SOLD FOR: $8566
Model: Single Action Army, 1st Generation
Serial Number: 1142
Year of Manufacture: Shipped November 3, 1877 (per the included Colt Historian letter)
Caliber: .44 Rimfire
Action Type: Single Action Revolver with Side Loading Gate Cylinder
Markings: The top of the barrel is marked “COLT’S PT. F. A. MFG. Co HARTFORD CT. U.S.A.”. The left of the frame is marked “PAT. SEPT 19. 1871. / ” JULY 2. -72. / ” JAN 19. -75.”. The bottom of the frame, the bottom of the trigger guard at the front, the butt of the grip frame, the rear of the barrel under the ejector rod housing and the outside of the cylinder are each marked “1142”. The backstrap inlet of the grip has “1142” hand-written. The rear of the loading gate has assembly number “63”. The left of the trigger guard is marked “44 CAL”. The hammer slot is marked “C”. The rear face of the cylinder is marked “C”. The barrel is marked “C” under the ejector housing toward the front. The bottom of the barrel is marked “44” above the cylinder pin head,
Barrel Length: 7 1/2”
Sights / Optics: The front sight is a blade fixed to the front of the barrel. The rear sight is a “V”-notch at the rear of a groove in the top strap.
Stock Configuration & Condition: The grip is one-piece smooth walnut. The grip shows scattered nicks, scuffs and scratches with thinning finish at the bottom edges on each side. There are slight gaps to the frame at the bottom-front corner on each side, possibly minor losses or just slight warping from age. The grip is slightly shy to the grip frame, again this could possibly be shrinkage from age, or it could indicate refinishing. Overall, the grip is in about Very Good-plus condition as Antique.
Type of Finish: Nickel
Finish Originality: The letter indicates that this revolver shipped with a blued finish, without the letter we would have guessed the finish was original. It is possible, even likely, that this revolver was nickel plated by Schuyler, Hartley & Graham (see Our Assessment).
Bore Condition: The bore is gray with well defined rifling. There is light-moderate erosion scattered through the bore with some light pitting.
Overall Condition: This revolver retains about 65% of its nickel finish. There is finish loss on the left of the barrel at the front and rear, the right at the muzzle, the left of the frame toward the front and on the outside of the recoil shield, the butt, the backstrap and the front portions of the cylinder. There are some scattered light nicks and scratches. The cylinder has a thin turn-line. Most worn areas show surface oxidation. The screw heads range from sharp to tool marked with strong slots. The markings are clear. Overall, this revolver is in about Fine condition as possibly refinished.
Mechanics: The action functions correctly. Lockup produces very little play side-to-side and barely perceptible end-shake on all six chambers. The trigger is crisp. The cylinder has a removable bushing. We did not fire this revolver. As with all used firearms, a thorough cleaning may be necessary to meet your maintenance standards.
Box, Paperwork & Accessories: This revolver comes with a Colt Historian letter which shows that this revolver shipped November 3, 1877 to Schuyler, Hartley & Graham in New York City, New York as one of 50 guns of the same type in the shipment. The letter is in Excellent condition.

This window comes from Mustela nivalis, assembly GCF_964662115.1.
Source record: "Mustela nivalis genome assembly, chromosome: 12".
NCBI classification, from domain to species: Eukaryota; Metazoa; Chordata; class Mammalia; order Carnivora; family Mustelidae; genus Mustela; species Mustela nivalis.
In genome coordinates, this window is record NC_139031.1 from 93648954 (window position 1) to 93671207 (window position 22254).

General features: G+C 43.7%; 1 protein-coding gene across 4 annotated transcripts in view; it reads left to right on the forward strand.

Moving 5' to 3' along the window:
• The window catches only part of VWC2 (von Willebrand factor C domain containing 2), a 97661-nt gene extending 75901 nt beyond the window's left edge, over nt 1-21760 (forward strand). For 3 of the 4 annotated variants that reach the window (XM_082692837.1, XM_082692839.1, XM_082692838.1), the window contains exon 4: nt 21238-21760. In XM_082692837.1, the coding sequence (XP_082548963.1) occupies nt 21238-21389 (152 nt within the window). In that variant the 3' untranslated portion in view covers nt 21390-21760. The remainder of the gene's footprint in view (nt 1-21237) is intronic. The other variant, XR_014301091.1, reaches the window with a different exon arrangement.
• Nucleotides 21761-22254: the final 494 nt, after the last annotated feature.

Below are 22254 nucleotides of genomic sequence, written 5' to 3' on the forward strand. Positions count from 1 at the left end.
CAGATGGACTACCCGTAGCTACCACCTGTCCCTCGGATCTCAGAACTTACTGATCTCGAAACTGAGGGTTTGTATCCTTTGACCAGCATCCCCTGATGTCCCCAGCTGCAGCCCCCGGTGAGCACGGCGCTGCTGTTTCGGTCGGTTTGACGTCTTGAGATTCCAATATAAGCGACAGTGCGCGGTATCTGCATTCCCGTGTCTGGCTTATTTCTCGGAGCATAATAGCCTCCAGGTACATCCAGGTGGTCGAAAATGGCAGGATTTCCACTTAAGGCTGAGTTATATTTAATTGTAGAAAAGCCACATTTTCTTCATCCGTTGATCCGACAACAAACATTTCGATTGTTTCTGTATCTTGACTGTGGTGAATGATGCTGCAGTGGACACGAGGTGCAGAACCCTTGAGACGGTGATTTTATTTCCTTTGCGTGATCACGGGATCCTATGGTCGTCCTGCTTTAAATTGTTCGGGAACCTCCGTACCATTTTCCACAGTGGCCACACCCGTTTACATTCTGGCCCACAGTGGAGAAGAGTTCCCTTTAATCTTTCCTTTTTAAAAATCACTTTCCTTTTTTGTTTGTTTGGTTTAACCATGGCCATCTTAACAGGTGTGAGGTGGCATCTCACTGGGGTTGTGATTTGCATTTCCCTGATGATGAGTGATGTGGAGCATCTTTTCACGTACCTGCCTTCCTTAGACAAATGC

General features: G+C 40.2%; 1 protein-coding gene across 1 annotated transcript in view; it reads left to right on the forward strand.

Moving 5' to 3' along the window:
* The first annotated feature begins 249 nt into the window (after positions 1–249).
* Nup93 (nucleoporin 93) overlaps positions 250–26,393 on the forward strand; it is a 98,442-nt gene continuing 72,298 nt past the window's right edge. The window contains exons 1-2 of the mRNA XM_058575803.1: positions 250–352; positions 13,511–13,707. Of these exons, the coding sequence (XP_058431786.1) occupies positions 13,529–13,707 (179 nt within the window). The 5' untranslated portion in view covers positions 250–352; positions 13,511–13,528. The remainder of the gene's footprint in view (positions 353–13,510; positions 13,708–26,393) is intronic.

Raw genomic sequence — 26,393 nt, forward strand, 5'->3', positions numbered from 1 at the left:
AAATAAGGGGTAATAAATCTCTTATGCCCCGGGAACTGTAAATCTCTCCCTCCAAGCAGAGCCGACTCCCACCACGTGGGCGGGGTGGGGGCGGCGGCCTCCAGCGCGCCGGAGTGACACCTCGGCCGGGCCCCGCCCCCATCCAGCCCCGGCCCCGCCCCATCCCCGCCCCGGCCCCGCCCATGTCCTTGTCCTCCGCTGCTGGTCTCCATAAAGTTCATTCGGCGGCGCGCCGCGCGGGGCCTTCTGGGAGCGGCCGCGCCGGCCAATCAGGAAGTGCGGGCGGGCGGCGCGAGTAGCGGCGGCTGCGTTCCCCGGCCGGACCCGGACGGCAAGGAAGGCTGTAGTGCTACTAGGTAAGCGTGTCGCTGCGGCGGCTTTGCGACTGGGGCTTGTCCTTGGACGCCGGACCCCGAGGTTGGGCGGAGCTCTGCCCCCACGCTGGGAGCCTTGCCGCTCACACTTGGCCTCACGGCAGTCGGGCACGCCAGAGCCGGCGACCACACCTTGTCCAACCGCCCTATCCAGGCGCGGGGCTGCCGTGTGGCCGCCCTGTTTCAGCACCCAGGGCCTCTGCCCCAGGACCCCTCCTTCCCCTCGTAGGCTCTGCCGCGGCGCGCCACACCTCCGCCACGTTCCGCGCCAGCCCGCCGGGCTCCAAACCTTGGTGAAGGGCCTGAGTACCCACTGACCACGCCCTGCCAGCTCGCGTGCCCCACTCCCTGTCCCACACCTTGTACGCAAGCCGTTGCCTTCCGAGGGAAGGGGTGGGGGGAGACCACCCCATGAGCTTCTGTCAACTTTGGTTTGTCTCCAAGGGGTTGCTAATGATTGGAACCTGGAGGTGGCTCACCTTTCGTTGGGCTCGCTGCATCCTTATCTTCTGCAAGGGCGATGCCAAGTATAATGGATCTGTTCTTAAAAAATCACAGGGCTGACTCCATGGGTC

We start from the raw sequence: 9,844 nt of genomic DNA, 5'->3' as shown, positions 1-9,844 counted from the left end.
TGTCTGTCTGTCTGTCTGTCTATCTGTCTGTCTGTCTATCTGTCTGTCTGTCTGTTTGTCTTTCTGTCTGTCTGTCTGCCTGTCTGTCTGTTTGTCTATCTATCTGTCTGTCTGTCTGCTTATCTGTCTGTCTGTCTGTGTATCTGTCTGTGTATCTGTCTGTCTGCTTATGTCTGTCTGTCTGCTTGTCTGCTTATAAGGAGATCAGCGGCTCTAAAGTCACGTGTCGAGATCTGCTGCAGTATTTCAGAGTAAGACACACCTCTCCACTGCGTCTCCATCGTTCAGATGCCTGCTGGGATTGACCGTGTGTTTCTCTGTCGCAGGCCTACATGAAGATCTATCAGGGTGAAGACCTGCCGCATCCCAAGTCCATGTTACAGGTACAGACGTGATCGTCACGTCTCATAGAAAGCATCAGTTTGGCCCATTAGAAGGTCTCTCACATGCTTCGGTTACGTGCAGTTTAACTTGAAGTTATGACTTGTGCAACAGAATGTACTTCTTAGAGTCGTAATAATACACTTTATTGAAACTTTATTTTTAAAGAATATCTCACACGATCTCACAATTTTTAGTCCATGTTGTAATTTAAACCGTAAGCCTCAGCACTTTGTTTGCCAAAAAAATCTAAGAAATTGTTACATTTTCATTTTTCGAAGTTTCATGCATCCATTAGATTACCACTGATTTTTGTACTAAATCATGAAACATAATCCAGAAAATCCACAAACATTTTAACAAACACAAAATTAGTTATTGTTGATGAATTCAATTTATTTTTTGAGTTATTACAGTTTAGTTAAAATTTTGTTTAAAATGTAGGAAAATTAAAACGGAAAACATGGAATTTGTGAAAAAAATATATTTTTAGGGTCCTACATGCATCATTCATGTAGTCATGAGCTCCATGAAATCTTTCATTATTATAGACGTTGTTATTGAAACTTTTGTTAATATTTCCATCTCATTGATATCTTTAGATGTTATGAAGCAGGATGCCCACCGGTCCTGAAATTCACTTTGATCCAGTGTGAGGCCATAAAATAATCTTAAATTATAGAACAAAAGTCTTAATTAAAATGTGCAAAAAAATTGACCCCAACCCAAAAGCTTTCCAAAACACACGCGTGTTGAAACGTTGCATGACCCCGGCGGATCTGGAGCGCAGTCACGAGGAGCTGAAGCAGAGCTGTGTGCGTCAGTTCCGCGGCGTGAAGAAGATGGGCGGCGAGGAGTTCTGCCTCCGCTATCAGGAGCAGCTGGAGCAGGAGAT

Our Assessment: Colt’s Single Action Army revolver is an American icon, and with good reason. The revolver has a deep association with the American West, was the first repeating cartridge-firing sidearm to be adopted by the United States, and is still in production today, nearly 150 years after it was introduced. The rich history of this revolver, as well as the many different variations, make it a source of great interest for collectors, and this example is a great specimen. Chambered for .44 Rimfire, the rimfire SAs are among the most rare variants, with approximately 2,000 produced in total, likely fewer as Kopec’s survey included serial 1892 as the highest observed serial number. Of those .44 rimfires, at least some were converted to .22 rimfire. At the time the rimfire revolvers were introduced, the .44 rimfire cartridge was already well on its way to obsolescence. This makes sense, as the SAA was adopted as the Model 1873 by the U.S. Army firing a center-fire cartridge, two years before the first SA Rimfire was shipped. This limited production would make any factory Colt SA Rimfire a wonderful addition to a collection, but there are likely significantly fewer guns still surviving. Kopec notes in his book “A Study of the Colt Single Action Army Revolver” that “The word ‘surviving’ when describing Rimfire SAs has greater than usual significance; this variation generally saw the hardest use of any Single Action model…In most places where Single Action .44 Rimfires were put to use, little or no time was spent on their maintenance and care. On a condition rating scale of one to ten, several known rimfires would rate about minus three” (Chapter III). Kopec goes on to note that of the guns observed in his survey, 80-90% of the 7 1/2″ barrels had been cut down. This example retains its 7 1/2″ barrel and even a serial-matched wood grip. While it shows its age, it still has strong mechanics and matching numbered parts, and we suspect this is due to it being shipped to Schuyler, Hartley & Graham in New York City, one of Colt’s largest distributors. The included Colt Historian letter notes that factory records show the revolver shipping with a blued finish, but the amount of remaining nickel finish as well as the high condition of the markings may indicate that this is an error, or that Schuyler, Hartley & Graham applied the finish themselves, possibly even as a display model, which would also have contributed to the revolver’s current high condition. This is a particularly rare Colt which will add to even the most advanced collections. Please see our photos and good luck!